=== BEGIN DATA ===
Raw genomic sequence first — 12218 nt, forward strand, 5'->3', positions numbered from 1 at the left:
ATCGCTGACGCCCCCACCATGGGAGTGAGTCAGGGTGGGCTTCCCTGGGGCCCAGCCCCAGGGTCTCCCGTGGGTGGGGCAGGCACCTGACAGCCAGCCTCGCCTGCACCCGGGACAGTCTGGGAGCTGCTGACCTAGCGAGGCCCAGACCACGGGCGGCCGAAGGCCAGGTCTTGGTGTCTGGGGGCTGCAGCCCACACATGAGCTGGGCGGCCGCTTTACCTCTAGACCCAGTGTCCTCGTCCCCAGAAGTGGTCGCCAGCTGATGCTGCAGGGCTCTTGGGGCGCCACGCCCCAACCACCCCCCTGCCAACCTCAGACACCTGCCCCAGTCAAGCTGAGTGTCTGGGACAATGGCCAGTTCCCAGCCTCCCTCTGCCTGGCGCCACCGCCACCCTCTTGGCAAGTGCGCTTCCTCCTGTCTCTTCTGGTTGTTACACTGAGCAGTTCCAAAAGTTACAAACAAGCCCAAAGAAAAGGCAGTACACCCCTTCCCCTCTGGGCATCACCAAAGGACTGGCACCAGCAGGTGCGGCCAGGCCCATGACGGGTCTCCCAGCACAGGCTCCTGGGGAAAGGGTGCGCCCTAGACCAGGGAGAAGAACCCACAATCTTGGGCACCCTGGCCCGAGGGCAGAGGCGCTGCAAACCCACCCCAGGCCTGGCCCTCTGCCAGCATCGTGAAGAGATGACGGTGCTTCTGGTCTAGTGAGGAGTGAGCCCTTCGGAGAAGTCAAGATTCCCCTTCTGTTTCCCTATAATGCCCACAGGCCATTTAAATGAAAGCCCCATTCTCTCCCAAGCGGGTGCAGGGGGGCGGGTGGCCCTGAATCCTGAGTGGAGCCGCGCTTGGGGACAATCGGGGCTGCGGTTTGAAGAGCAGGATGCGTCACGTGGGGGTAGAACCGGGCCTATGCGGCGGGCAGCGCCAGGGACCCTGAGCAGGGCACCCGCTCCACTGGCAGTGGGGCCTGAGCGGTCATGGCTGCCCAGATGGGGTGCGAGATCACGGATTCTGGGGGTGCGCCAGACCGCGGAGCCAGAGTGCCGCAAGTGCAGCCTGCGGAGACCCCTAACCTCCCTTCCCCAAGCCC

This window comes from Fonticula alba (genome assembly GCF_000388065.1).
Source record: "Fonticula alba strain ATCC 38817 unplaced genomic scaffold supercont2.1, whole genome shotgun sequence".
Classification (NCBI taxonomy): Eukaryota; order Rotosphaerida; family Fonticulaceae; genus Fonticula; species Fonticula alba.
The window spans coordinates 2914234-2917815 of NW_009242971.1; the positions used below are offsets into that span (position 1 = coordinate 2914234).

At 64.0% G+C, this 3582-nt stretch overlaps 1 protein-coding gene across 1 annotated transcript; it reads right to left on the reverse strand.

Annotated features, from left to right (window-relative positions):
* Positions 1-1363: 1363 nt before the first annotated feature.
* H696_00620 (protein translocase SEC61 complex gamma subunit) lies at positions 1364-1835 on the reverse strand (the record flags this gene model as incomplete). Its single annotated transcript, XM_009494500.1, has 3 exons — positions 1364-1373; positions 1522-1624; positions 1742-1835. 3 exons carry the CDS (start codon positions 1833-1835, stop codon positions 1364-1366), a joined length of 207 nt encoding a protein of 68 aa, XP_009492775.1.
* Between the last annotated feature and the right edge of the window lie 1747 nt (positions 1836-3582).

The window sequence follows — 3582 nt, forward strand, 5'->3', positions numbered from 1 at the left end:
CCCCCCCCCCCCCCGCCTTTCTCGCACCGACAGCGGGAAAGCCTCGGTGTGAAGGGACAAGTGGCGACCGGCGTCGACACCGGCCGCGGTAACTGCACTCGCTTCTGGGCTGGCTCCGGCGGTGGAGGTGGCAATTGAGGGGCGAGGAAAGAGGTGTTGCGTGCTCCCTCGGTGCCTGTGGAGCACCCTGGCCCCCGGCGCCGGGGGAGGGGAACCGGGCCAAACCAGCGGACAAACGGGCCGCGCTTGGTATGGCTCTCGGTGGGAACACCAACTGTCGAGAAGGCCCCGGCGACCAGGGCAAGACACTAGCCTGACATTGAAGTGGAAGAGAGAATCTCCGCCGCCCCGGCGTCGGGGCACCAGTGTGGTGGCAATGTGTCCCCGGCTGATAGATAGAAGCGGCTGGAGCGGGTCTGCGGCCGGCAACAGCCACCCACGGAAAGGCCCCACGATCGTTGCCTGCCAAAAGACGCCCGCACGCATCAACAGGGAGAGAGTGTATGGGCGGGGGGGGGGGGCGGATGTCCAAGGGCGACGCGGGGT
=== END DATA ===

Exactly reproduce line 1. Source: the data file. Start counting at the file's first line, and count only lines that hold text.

Raw genomic sequence first — 12218 nt, forward strand, 5'->3', positions numbered from 1 at the left: